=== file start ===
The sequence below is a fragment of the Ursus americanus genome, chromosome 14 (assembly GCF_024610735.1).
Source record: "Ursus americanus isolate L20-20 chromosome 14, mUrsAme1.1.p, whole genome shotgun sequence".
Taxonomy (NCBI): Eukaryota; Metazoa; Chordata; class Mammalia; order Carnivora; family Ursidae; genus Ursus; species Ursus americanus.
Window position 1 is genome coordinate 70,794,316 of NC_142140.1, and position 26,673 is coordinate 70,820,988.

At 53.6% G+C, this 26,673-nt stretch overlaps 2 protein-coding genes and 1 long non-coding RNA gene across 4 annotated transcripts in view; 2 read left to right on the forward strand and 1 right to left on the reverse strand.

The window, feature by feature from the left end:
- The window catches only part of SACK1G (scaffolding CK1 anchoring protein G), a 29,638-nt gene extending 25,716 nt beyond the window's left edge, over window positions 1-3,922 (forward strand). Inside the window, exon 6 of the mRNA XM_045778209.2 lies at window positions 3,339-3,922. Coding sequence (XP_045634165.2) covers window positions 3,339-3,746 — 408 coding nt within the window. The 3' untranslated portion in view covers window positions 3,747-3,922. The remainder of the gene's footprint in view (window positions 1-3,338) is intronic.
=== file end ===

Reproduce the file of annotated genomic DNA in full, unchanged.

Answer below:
The sequence below is a fragment of the Ursus americanus genome, chromosome 14 (assembly GCF_024610735.1).
Source record: "Ursus americanus isolate L20-20 chromosome 14, mUrsAme1.1.p, whole genome shotgun sequence".
Taxonomy (NCBI): Eukaryota; Metazoa; Chordata; class Mammalia; order Carnivora; family Ursidae; genus Ursus; species Ursus americanus.
Window position 1 is genome coordinate 70,794,316 of NC_142140.1, and position 26,673 is coordinate 70,820,988.

At 53.6% G+C, this 26,673-nt stretch overlaps 2 protein-coding genes and 1 long non-coding RNA gene across 4 annotated transcripts in view; 2 read left to right on the forward strand and 1 right to left on the reverse strand.

The window, feature by feature from the left end:
- The window catches only part of SACK1G (scaffolding CK1 anchoring protein G), a 29,638-nt gene extending 25,716 nt beyond the window's left edge, over window positions 1-3,922 (forward strand). Inside the window, exon 6 of the mRNA XM_045778209.2 lies at window positions 3,339-3,922. Coding sequence (XP_045634165.2) covers window positions 3,339-3,746 — 408 coding nt within the window. The 3' untranslated portion in view covers window positions 3,747-3,922. The remainder of the gene's footprint in view (window positions 1-3,338) is intronic.